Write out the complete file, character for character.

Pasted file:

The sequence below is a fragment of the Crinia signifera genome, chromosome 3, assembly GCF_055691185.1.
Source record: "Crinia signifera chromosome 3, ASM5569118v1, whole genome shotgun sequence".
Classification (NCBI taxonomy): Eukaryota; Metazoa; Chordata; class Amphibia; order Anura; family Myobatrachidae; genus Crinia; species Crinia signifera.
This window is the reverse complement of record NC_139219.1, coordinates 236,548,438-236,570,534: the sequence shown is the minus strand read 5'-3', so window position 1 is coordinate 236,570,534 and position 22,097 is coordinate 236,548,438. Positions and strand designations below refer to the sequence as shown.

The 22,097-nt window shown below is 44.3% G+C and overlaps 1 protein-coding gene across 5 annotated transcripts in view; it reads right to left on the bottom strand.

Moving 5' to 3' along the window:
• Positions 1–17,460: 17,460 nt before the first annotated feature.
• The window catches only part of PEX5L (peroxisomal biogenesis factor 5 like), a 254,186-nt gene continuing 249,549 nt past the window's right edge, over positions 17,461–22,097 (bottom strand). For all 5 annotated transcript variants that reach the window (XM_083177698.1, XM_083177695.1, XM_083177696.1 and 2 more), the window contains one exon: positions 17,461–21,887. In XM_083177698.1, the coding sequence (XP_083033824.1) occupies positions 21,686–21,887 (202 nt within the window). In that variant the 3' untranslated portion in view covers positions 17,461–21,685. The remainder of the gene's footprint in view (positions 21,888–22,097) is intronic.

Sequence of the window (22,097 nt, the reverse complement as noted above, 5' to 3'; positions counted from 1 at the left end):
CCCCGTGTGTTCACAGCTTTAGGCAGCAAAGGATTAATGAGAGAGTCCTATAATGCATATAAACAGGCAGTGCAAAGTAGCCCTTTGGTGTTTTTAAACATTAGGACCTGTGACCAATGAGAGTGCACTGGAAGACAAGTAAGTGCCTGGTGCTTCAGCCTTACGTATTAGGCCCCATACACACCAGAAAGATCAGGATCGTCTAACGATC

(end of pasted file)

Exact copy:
The sequence below is a fragment of the Crinia signifera genome, chromosome 3, assembly GCF_055691185.1.
Source record: "Crinia signifera chromosome 3, ASM5569118v1, whole genome shotgun sequence".
Classification (NCBI taxonomy): Eukaryota; Metazoa; Chordata; class Amphibia; order Anura; family Myobatrachidae; genus Crinia; species Crinia signifera.
This window is the reverse complement of record NC_139219.1, coordinates 236,548,438-236,570,534: the sequence shown is the minus strand read 5'-3', so window position 1 is coordinate 236,570,534 and position 22,097 is coordinate 236,548,438. Positions and strand designations below refer to the sequence as shown.

The 22,097-nt window shown below is 44.3% G+C and overlaps 1 protein-coding gene across 5 annotated transcripts in view; it reads right to left on the bottom strand.

Moving 5' to 3' along the window:
• Positions 1–17,460: 17,460 nt before the first annotated feature.
• The window catches only part of PEX5L (peroxisomal biogenesis factor 5 like), a 254,186-nt gene continuing 249,549 nt past the window's right edge, over positions 17,461–22,097 (bottom strand). For all 5 annotated transcript variants that reach the window (XM_083177698.1, XM_083177695.1, XM_083177696.1 and 2 more), the window contains one exon: positions 17,461–21,887. In XM_083177698.1, the coding sequence (XP_083033824.1) occupies positions 21,686–21,887 (202 nt within the window). In that variant the 3' untranslated portion in view covers positions 17,461–21,685. The remainder of the gene's footprint in view (positions 21,888–22,097) is intronic.

Sequence of the window (22,097 nt, the reverse complement as noted above, 5' to 3'; positions counted from 1 at the left end):
CCCCGTGTGTTCACAGCTTTAGGCAGCAAAGGATTAATGAGAGAGTCCTATAATGCATATAAACAGGCAGTGCAAAGTAGCCCTTTGGTGTTTTTAAACATTAGGACCTGTGACCAATGAGAGTGCACTGGAAGACAAGTAAGTGCCTGGTGCTTCAGCCTTACGTATTAGGCCCCATACACACCAGAAAGATCAGGATCGTCTAACGATC